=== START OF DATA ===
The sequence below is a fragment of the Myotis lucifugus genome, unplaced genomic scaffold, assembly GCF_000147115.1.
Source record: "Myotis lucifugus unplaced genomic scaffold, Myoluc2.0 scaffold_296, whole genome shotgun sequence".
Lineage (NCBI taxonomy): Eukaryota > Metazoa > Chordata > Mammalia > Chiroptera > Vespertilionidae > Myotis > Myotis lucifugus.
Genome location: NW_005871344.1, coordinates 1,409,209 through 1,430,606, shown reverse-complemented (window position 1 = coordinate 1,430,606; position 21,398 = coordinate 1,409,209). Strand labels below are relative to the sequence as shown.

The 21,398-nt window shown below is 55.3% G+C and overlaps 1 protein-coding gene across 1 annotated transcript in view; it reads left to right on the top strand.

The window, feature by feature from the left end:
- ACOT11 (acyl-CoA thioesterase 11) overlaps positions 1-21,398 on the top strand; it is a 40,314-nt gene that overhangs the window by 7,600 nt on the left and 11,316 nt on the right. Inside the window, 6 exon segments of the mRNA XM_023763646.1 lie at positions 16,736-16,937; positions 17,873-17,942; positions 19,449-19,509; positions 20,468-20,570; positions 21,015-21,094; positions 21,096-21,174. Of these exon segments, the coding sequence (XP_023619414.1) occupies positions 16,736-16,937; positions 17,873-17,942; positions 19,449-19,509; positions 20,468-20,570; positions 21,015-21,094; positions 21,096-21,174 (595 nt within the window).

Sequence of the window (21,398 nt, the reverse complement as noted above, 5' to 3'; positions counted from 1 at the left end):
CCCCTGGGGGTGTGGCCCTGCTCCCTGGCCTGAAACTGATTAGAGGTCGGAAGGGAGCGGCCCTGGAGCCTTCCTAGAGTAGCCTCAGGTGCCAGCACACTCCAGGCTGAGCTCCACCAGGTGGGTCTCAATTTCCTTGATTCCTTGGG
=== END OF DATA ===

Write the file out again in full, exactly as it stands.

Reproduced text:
The sequence below is a fragment of the Myotis lucifugus genome, unplaced genomic scaffold, assembly GCF_000147115.1.
Source record: "Myotis lucifugus unplaced genomic scaffold, Myoluc2.0 scaffold_296, whole genome shotgun sequence".
Lineage (NCBI taxonomy): Eukaryota > Metazoa > Chordata > Mammalia > Chiroptera > Vespertilionidae > Myotis > Myotis lucifugus.
Genome location: NW_005871344.1, coordinates 1,409,209 through 1,430,606, shown reverse-complemented (window position 1 = coordinate 1,430,606; position 21,398 = coordinate 1,409,209). Strand labels below are relative to the sequence as shown.

The 21,398-nt window shown below is 55.3% G+C and overlaps 1 protein-coding gene across 1 annotated transcript in view; it reads left to right on the top strand.

The window, feature by feature from the left end:
- ACOT11 (acyl-CoA thioesterase 11) overlaps positions 1-21,398 on the top strand; it is a 40,314-nt gene that overhangs the window by 7,600 nt on the left and 11,316 nt on the right. Inside the window, 6 exon segments of the mRNA XM_023763646.1 lie at positions 16,736-16,937; positions 17,873-17,942; positions 19,449-19,509; positions 20,468-20,570; positions 21,015-21,094; positions 21,096-21,174. Of these exon segments, the coding sequence (XP_023619414.1) occupies positions 16,736-16,937; positions 17,873-17,942; positions 19,449-19,509; positions 20,468-20,570; positions 21,015-21,094; positions 21,096-21,174 (595 nt within the window).

Sequence of the window (21,398 nt, the reverse complement as noted above, 5' to 3'; positions counted from 1 at the left end):
CCCCTGGGGGTGTGGCCCTGCTCCCTGGCCTGAAACTGATTAGAGGTCGGAAGGGAGCGGCCCTGGAGCCTTCCTAGAGTAGCCTCAGGTGCCAGCACACTCCAGGCTGAGCTCCACCAGGTGGGTCTCAATTTCCTTGATTCCTTGGG